Just try it once. If you don’t like it you won’t have to eat it again,” I tell our son. “How do you know you don’t like it if you don’t try it?” I implore. “Remember how you used to feel about sushi?” I remind him. “Think of what you’ll be missing if it’s wonderful and you’ve refused to taste it,” I beg.
And so it goes with us – badgering in the kitchen, across the dining-room table and in restaurants – as it no doubt goes with all exasperated parents and their obstinate, fussy, nine-year-old children. Yet I am mostly guilty of the same thing. I admit to being a habitual eater. I have my favourite foods, my so-called signature dishes that I make time and again, and I always return to the same restaurants where I love to eat the same dishes I’ve always loved. I don’t really enjoy surprises, or disappointments, which is why I like to stick with what I know. But I do at least taste things before I make up my mind one way or the other, which is something I’d very much like Seb to start doing. On a recent holiday to New York, I realised I’d never eaten the ubiquitous chicken and rice, which is sold from colourful halaal carts dotted all over the city. I also remembered the dish my friend Janieke had made for us.
A fan of the food writer Deb Perelman, who included a recipe for “new chicken and rice street-cart style” in her book Smitten Kitchen Every Day, Janieke recreated the famous dish, I now know, to perfection. I’d also read about it in my hero Ruth Reichl’s My Kitchen Year (she called it food-cart curry chicken). It wasn’t that I was opposed to eating street food. In fact, I pride myself on being adventurous when it comes to eating on the street, believing that this is where the most authentic flavours are to be found. I will always take a chance on it when I’m on holiday, and had often eaten New York’s cart hotdogs, a.k.a. dirty dogs (referring to the vats filled with dirty-looking boiling water that the sausage is cooked in). But for some reason I had never tried the standard office fare of many a frugal New Yorker. That needed to be rectified. So this time I did. I ordered the chicken and rice from the vendor outside the Natural History Museum, asking for both red and white sauces, as any real New Yorker would.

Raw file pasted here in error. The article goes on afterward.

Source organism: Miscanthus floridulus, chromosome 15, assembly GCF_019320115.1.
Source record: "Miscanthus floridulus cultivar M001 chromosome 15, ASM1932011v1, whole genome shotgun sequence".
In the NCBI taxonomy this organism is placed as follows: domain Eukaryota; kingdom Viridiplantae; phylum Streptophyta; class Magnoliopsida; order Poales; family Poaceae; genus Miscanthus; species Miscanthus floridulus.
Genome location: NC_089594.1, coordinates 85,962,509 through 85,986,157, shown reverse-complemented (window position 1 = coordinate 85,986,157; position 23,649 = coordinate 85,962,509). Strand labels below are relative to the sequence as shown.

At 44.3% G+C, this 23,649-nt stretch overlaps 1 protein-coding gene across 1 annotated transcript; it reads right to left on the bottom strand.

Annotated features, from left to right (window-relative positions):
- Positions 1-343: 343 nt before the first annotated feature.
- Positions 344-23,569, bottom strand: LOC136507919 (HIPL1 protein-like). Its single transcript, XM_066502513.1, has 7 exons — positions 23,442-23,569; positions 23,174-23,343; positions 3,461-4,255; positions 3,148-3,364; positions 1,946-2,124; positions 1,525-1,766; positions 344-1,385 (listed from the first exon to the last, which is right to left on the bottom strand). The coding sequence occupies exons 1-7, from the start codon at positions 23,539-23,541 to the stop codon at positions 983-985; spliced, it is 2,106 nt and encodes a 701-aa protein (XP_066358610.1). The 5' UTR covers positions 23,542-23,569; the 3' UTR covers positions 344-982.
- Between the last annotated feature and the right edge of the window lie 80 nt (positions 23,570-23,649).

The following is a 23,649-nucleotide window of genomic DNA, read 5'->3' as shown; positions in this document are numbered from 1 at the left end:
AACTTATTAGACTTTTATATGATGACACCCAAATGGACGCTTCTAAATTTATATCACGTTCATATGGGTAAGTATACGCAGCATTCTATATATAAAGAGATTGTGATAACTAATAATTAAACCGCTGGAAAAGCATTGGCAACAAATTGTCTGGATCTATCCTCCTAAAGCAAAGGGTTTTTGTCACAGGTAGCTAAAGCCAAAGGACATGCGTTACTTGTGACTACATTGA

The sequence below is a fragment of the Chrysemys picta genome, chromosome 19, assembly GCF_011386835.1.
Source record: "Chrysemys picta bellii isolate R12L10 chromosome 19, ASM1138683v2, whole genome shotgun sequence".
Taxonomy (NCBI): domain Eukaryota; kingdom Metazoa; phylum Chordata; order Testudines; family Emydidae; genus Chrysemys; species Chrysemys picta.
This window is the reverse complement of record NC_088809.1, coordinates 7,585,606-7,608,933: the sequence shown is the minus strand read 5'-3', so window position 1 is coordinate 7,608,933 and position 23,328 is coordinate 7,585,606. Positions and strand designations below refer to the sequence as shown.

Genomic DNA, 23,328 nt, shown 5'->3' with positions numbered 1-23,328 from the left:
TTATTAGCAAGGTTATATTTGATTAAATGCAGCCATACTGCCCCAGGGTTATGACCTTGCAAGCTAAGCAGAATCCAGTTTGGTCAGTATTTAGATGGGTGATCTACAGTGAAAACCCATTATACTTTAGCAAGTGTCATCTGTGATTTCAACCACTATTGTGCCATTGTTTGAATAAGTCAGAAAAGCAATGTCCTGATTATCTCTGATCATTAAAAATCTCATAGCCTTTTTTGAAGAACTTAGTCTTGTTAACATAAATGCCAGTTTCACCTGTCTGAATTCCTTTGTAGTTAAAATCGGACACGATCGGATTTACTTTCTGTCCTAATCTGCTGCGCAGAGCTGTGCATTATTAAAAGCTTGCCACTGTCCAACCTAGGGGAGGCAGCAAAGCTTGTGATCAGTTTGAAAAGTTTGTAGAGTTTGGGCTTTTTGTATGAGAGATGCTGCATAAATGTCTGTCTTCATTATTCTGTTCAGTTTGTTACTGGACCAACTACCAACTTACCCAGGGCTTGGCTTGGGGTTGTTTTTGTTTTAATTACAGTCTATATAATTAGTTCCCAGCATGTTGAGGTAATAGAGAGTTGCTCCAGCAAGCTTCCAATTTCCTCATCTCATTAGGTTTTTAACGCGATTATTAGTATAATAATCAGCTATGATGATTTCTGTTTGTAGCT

And right there, eating lunch, standing up on a pavement surrounded by traffic fumes, I fell in love. I did not want to share. That first bite – eaten with a plastic fork from a Styrofoam bowl – had me craving cumin-and-coriander chicken served on fragrant yellow rice throughout our trip. And I indulged regularly. Not for me the large takeaway lattes with squirts of pumpkin syrup. Nope, I was the girl walking the streets of NYC carrying bags of spicy chicken back to her hotel room. And to my credit and great joy, I made converts of my husband and son. Seb declined the red sauce and the salad, of course, but Jacques and I went full-on. Back home, it has become one of our favourite family foods that I now make in my own kitchen. I wish I didn’t have to; I wish there was a cart on our street corner, frying fragrant cumin chicken and rice while I wait.
And each time I make it, I regret all those missed opportunities when I bypassed the carts, oblivious to the deliciousness. But I’m also grateful that I now know what I’d been missing. I know better and so I will do better. And that is the reason I will continue to badger my son. And sometimes he’ll even thank me for it. As he does when he smiles at me disarmingly while taking the first bite of the spiced chicken cubes as they come hot out of the pan.